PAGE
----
The Pygmalion Effect Review – Eifman Ballet Transforms the world of Influence

Eifman Ballet of St. Petersburg; photo by Michael Khoury
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Eifman Ballet of St. Petersburg, (EBSP) known as Russia’s most innovative ballet company, returned to the Auditorium Theatre of Roosevelt University, 50 E. Ida B. Wells Drive, Chicago, May 17-19, 2019 to launch the North American premiere of company founder and artistic director Boris Eifman’s The Pygmalion Effect.

EBSP was incepted in 1977 by Eifman with the concept of a ballet theatre company as an incubator and home for his inspired works, to meld the rich and renowned tradition of Russian theatre with a new ballet repertoire. EBSP has since become known for staging cerebral/technically exquisite works that are dramatizations of both the universal psyche seen through the Russian perspective and explorations of complex human interaction. 

Incomparable technique

“What we create is a new type of theatre: Russian psychological ballet theatre,” said Eifman, who emphasized how he and the company “try always to pursue our own path artistically and to develop our own style of art – not similar to the Western companies. We try to be individual.” Commenting on that perspective, C.J. Dillon, Auditorium Theatre Chief Programming Officer, enthusiastically remarked, “It is always thrilling to glimpse into Boris Eifman’s mind through his ingenious ballets.”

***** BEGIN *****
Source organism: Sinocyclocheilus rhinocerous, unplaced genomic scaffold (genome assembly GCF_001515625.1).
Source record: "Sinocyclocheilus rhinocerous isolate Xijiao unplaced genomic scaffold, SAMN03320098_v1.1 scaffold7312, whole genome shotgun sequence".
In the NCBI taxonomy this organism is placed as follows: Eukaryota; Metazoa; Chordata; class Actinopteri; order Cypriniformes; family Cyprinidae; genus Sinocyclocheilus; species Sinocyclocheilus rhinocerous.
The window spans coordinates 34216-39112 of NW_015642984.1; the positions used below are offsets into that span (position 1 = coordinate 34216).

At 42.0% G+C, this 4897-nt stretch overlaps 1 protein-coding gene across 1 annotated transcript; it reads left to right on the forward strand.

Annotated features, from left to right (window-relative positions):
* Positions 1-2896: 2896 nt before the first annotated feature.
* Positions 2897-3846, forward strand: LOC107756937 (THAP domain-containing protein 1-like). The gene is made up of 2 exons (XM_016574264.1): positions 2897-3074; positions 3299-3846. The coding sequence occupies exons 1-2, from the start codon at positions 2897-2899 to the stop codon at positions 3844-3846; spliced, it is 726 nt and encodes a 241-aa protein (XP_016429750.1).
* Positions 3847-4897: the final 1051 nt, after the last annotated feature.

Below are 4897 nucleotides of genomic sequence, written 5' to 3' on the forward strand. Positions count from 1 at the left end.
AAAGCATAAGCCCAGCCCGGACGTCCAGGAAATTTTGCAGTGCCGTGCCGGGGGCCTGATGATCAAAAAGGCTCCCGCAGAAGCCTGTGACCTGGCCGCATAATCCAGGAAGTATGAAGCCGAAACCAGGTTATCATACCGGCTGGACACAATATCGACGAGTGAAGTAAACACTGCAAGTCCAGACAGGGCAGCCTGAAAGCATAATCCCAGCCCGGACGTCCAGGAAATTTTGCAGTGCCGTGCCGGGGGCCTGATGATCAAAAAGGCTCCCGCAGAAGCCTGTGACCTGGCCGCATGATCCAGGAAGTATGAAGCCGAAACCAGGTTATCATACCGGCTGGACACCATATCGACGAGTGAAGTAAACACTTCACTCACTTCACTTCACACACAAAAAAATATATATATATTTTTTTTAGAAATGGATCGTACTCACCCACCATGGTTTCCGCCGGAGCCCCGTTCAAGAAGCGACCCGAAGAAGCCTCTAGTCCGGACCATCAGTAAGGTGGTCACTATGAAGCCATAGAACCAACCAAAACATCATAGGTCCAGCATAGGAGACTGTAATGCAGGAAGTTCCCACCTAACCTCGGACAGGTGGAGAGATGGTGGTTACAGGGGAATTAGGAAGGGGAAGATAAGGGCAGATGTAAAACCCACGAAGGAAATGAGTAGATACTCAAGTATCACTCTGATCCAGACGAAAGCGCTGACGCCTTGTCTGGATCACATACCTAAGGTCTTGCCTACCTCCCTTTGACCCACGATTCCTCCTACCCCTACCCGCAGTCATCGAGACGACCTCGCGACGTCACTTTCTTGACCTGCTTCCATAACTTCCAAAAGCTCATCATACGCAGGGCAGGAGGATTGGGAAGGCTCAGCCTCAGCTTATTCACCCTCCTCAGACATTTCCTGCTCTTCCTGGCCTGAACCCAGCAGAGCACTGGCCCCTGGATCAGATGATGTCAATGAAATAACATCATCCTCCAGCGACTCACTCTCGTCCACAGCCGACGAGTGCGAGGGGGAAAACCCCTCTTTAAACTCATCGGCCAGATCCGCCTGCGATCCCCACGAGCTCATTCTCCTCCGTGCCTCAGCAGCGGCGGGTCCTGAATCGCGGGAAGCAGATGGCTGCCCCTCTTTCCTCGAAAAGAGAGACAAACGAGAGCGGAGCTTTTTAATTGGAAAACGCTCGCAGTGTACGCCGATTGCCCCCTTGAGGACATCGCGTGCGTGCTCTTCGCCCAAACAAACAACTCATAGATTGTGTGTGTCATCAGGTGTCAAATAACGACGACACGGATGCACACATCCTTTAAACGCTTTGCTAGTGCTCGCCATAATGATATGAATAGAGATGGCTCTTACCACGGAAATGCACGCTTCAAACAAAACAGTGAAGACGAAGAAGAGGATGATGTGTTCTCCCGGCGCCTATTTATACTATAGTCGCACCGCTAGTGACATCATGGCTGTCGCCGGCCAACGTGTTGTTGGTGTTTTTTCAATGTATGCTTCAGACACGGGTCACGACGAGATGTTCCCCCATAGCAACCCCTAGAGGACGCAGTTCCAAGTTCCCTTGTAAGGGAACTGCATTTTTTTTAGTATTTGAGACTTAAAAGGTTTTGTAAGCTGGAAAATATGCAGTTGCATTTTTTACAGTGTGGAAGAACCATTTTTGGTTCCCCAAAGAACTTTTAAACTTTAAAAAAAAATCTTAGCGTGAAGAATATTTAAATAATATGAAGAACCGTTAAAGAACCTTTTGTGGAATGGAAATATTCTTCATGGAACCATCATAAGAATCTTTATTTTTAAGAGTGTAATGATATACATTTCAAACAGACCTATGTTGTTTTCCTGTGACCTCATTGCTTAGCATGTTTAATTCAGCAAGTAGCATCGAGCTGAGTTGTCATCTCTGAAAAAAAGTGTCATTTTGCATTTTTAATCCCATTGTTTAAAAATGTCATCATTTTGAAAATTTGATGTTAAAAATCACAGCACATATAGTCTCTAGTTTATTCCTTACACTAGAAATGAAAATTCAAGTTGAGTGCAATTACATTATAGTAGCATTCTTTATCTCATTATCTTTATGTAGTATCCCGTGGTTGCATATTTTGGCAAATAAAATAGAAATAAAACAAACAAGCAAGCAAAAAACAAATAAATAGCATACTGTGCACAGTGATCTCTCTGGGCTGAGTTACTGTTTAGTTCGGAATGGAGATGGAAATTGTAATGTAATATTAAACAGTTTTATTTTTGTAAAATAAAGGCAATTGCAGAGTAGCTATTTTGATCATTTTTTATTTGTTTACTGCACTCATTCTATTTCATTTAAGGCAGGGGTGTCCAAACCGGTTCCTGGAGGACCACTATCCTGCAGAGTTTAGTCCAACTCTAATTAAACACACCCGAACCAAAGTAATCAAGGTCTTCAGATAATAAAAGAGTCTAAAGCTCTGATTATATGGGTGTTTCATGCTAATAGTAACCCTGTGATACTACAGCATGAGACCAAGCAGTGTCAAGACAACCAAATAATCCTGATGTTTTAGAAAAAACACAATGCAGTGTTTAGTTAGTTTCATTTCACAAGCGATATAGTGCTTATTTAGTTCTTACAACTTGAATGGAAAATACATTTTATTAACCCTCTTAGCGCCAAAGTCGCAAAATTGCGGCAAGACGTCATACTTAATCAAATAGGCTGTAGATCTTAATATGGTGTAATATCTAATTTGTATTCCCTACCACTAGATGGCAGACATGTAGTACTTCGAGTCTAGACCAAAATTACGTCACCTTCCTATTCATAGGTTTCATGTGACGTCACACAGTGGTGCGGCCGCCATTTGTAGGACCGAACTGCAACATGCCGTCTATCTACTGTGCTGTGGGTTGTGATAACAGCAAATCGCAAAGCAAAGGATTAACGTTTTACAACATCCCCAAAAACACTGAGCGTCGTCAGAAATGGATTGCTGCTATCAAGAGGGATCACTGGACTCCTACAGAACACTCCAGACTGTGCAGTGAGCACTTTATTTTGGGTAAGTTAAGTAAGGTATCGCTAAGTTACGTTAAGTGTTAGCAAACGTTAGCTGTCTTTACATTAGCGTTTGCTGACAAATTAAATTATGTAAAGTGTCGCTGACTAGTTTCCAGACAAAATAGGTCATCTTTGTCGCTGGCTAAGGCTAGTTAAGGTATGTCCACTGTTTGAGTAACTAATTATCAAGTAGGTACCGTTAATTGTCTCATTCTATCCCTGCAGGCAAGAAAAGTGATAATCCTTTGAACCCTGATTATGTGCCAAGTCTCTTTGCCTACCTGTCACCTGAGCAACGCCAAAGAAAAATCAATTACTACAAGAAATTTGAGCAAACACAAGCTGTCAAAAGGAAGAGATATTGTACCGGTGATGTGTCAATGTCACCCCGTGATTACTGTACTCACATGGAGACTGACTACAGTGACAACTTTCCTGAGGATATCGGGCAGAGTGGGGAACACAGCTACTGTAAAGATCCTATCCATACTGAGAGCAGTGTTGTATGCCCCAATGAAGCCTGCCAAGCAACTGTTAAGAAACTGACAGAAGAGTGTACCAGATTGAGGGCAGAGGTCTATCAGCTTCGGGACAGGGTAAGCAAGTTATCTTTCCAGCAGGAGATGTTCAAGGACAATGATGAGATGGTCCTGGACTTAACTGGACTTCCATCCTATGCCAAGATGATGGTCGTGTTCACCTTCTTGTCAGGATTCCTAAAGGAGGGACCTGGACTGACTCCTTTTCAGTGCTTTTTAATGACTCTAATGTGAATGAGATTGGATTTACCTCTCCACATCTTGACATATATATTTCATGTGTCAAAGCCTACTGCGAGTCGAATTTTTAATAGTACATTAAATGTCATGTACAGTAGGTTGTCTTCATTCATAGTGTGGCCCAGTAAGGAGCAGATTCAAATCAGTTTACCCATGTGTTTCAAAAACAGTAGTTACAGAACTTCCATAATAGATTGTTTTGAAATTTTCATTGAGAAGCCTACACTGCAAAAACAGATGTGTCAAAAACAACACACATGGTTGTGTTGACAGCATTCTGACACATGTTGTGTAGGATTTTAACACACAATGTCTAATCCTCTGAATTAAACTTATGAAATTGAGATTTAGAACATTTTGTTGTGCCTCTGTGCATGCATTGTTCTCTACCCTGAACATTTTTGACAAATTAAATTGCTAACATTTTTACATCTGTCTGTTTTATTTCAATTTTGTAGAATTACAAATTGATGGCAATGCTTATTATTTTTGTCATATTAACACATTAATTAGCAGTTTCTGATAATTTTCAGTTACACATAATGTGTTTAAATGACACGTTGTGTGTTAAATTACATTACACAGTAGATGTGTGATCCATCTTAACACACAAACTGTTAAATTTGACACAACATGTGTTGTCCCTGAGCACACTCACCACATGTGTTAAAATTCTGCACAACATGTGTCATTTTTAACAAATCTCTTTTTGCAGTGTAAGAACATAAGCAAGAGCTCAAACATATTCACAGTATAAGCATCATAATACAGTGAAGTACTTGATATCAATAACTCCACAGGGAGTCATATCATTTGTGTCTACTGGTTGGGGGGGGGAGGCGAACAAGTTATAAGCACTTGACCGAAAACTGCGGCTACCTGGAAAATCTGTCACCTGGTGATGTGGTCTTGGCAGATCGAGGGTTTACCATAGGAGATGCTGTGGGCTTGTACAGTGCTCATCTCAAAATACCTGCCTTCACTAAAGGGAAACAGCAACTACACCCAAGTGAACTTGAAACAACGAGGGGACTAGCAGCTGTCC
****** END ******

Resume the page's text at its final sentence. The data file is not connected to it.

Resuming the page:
The Pygmalion effect is a psychological phenomenon wherein high expectations lead to improved performance in a given area. Its name comes from the story of Pygmalion, a mythical Greek sculptor, who carved a statue of a woman (Galatea) and then became enamored with it. Unable to love a human, Pygmalion appealed to Aphrodite, the goddess of love. She took pity and brought the statue to life. 

A visit by The Messenger of Heaven

Most interestingly, research psychologists have discovered that there is an opposite corollary: low expectations result in poor performance. Eifman’s ballet is a deep, subtle and witty dance that delves into the phenomenon of how multiple layers of reality can be “sculpted” by the expectations of others.

The evening-length concert dance performance was a dizzyingly technically proficient and wildly original show set in an imaginary 1920-esque Broadway/Nevsky Prospekt world. There is virtually no resemblance here to “My Fair Lady”, the version of the myth with which most modern viewers are familiar, in which the credit is given to the controlling gentlemen for his manipulating yet ultimately superficial transformation of a street urchin into what looks like “a lady”.

A triumphant duet

Instead, we are instantly immersed in the world of Gala, a quirky and brilliant iconoclast who lives as an outlier. She observes Leon, a superstar ballroom dancer enter- and lose- a tournament. From then on, their worlds and paths intersect and divide. Who saves whom? Who is the clay and who is the molder? Who influences whom? Which one is free from the “robotic” lure of necessarily repetitive events and success?

Olga Shaishmelashvili’s costumes are sophisticated and sexy, urban black like Zinovy Margolin’s girdered set. Kudos to the mesmerizing lighting effects of Alexander Sivaev and Boris Eifman, which transform city street to marquee outskirts to the resounding strains of a score composed by Mozart and  a triumvirate of Strauss’ –Johann, Eduard and Josef.

Anything but typical “ballroom dancing”

The opening night cast was incomparable, the remarkable company showcasing Oleg Gabyshev as Leon; Lyubov Andreyeva as Gala; Alina Petrovskaya as Tea; Dmitry Fisher as Holmes; Lilia Lischuk as Greta; and Igor Subbotin as Coach. This is Russian dancing at it’s finest: heartbreakingly gorgeous performers flawlessly executing the most demandingly clever choreography, with a wit and style that are compellingly their own.

For information and tickets to all the great programming at The Auditorium Theatre, go to the  Auditorium Theatre website

All photos by Michael Khoury

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